Theme Parks and Obstacle Courses – a Novel

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Pat threaded his arms under Stevie’s and, locking his hands behind his neck, pulled him into a full-nelson. He dropped the neck of the broken bottle, confirming Pat’s belief that he wouldn’t vindictively attack him.

“NO! NONONONONO!!!” Stevie howled, his words dissolving in a torrent of pain and frustration. Pat held him tighter and began to frog-march him backward to the Valiant.

“Can you open the fuckin’ door?” he demanded of Wally, who stood at the gutter, wide-eyed.

“Yes, right. Sorry.” Wally opened the door and lifted the passenger seat forward. Pat crouched and fell, rather than sat down backward, with his face against the back of Stevie’s neck so he couldn’t headbutt him.

Stevie fought hard; Pat had to lie down on the seat with Stevie on top. Pat pulled his feet in. Stevie started to kick the back of the passenger seat. Wally shut the door.

“Where am I gonna sit?” asked Wally, leaning in the window.

“You’re gonna have to catch a cab,” said Johnny.

“My wallet’s back at the pub!”

“Jesus, just catch a cab!” Johnny put his foot down and the car pulled away. “He’s like a child – I swear!”

Pat slowly loosened the nelson as he felt Stevie relax.

“Let me up Patty,” he said. “I’m alright now.” Stevie moved across the seat and sat behind his father. He wiped his nose with the back of his hand. Pat sat up straight, moving his jeans around to try and un-wedge his underpants.

Stevie covered his face with his hand, trying to hide the fact he was crying. His tears were the only sound, apart from the engine. Johnny was hunched over the wheel, impassive. If he could hear, he gave no sign.

“I just wanted to hang around. I want to come home when I want to come home. I’m not a little kid.”

“What are you talking about?” asked Pat, hoping Johnny would interrupt and be the father any time soon. “You catch the tram on your own. You come and go from the pub as you please.”

“It’s my voice, isn’t it?” he said. “There’s something wrong with my voice.”

“No mate,” said Pat, “There’s nothing wrong with your voice.”

“There is. I sound like a retard.”

“Jesus mate, I sound like a retard too, depending on what time of day it is.”

“But you can get a girl.”

“Who says?”

“You can. Last time we went, you screwed one of the girls and you didn’t even pay.”

“I did pay. Later on. You always pay, eventually.”

“I went back to see Irene. I went to see her and… they don’t always do what you want them to.”

“What did you ask her to do?” said Pat, concerned that rescue would turn out to be the easy part of the job.

“Tell me she loved me.” Johnny was so quiet, the car may as well have been driving itself. “Sometimes they do it. I’ve never had anyone refuse before. But this girl, she got really upset.”

“And they threw you out?”

“They called dad. That’s when I went outside.”

“Where did you get the bourbon?”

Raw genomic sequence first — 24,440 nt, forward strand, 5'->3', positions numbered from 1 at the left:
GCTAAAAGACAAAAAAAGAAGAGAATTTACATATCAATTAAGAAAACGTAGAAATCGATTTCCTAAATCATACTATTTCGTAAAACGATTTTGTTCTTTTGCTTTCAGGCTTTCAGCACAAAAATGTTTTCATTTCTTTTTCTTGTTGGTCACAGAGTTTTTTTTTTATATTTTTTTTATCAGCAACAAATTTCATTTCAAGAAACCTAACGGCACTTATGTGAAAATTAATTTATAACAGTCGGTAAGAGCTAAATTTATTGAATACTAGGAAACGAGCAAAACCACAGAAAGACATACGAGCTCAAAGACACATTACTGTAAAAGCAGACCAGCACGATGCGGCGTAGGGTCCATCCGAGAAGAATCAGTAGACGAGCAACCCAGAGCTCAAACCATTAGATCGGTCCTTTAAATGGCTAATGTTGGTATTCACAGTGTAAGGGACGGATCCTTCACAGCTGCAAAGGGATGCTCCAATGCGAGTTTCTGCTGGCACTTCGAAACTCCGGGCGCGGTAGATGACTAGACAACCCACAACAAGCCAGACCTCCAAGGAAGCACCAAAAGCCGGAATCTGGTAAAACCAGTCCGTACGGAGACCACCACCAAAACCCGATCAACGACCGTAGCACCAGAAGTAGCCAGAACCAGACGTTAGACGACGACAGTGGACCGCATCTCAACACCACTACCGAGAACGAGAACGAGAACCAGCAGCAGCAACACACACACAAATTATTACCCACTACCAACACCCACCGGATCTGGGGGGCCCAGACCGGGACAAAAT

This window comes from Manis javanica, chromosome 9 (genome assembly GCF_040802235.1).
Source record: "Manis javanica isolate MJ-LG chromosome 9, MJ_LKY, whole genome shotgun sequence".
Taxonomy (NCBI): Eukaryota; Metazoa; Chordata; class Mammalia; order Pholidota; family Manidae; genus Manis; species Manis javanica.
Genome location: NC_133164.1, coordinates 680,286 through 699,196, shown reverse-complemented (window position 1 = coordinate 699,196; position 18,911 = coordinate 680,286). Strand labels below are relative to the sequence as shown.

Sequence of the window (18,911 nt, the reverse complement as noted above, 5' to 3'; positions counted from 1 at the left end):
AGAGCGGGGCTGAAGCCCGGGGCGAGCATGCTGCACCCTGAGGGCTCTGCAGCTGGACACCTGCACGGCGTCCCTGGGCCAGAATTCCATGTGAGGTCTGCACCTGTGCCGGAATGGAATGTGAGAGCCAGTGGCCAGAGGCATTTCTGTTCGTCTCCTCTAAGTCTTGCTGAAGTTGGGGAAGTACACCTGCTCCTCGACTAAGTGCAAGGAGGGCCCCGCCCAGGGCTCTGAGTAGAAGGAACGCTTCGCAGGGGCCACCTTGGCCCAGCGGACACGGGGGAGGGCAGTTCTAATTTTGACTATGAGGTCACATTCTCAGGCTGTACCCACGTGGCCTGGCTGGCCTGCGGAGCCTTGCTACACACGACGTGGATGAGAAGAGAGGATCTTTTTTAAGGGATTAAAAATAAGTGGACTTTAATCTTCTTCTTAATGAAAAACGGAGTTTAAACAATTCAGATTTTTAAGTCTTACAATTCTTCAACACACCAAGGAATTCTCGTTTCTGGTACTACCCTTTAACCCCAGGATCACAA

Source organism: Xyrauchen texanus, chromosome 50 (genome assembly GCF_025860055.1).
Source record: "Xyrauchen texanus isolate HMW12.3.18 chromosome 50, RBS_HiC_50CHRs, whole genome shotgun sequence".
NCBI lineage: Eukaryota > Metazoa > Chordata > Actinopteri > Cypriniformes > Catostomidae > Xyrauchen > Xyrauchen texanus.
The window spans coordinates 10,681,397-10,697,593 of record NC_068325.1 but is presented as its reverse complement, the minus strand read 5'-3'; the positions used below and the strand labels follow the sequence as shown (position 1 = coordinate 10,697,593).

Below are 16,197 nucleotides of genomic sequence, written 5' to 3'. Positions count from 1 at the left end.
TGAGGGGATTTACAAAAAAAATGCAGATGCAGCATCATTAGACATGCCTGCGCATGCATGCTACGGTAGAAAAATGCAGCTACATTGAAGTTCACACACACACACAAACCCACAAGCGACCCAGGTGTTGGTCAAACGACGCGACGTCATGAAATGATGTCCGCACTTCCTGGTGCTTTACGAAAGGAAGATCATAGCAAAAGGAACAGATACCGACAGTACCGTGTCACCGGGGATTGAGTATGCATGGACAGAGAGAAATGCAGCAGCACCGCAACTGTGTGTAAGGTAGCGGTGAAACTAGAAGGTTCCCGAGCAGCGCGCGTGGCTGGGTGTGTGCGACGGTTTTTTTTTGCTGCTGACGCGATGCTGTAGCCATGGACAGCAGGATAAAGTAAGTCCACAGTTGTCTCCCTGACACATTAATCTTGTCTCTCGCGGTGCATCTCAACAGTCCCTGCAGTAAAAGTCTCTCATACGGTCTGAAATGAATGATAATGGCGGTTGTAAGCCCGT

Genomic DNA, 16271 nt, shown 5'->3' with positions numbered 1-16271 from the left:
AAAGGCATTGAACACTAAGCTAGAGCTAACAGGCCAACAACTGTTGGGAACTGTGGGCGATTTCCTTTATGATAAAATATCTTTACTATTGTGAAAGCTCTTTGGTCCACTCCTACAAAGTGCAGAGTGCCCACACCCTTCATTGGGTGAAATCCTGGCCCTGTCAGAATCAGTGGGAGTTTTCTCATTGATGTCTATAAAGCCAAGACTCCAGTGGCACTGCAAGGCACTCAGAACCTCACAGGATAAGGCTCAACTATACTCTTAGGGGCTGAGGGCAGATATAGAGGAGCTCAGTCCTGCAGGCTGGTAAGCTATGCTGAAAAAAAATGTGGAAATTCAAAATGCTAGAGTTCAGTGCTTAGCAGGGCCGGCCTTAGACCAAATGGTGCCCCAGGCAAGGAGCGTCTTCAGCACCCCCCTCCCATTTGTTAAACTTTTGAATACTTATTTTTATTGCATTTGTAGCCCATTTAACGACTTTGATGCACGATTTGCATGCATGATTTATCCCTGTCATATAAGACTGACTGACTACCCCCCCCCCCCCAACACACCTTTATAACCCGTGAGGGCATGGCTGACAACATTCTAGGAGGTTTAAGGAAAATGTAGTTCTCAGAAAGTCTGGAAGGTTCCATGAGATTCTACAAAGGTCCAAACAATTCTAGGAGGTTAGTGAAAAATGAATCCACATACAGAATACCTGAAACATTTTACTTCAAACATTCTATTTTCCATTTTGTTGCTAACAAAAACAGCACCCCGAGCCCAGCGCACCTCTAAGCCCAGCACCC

“I bought it on the way. I had it with me already. I just asked her to tell me she loved me. No big deal. When she got all upset I said to her, ‘It’s alright, I know the difference. What do you think I am, a fucking retard?”

Stevie laughed; a bitter, snotty laugh. “I just want a girl to like me, that I don’t have to pay. What’s wrong with me, dad?” he demanded. “What’s wrong with me?”

Stevie’s question devolved from words to sound; a keening, despairing cry that Pat could feel on his skin.

“What’s wrong with me, Stevie?” asked Pat.

“What do you mean?” Stevie asked, surprised.

“What do you think is wrong with me?”

“Nothing.” Stevie looked at Pat, surprised. Pat saw the flash of Johnny’s eyes in the rear-view. He was paying attention, too.

“Everything’s fucking wrong with me. For starters, I’m an alcoholic.”

“But… you work in a pub.”

“And it takes almost all my time not to drink. You know the only thing worse than being sober and being this hopeless?”

“What?”

“Being drunk. Because then I’m completely hopeless. I’m back in Australia because I’m a loser.”

“No you’re not, Paddy. I wish I was more like you.”

“Stevie, I am glad you’re not like me. For what’s wrong with you, you’ve got an excuse. I’m fat and I’m ugly and I’m a failure and there’s no-one to blame but me.

“I had to come back from overseas because I was such a mess and I had nowhere else to go. I’m terrified of taking my clothes off in front of a girl because I couldn’t possibly get any more naked and they’ll be able to see every last thing that’s wrong with me.

“At least you fucked Irene. I get so scared that I can’t even get it up. You know where I was before we came to get you?”

“Where?”

“I went to Lorne to take that girl away for a dirty week-end. She got angry and I couldn’t get a hard-on and that made her angrier. So I got out of bed and drove home.”

“Did you really?” asked Johnny. “Where the fuck is she?”

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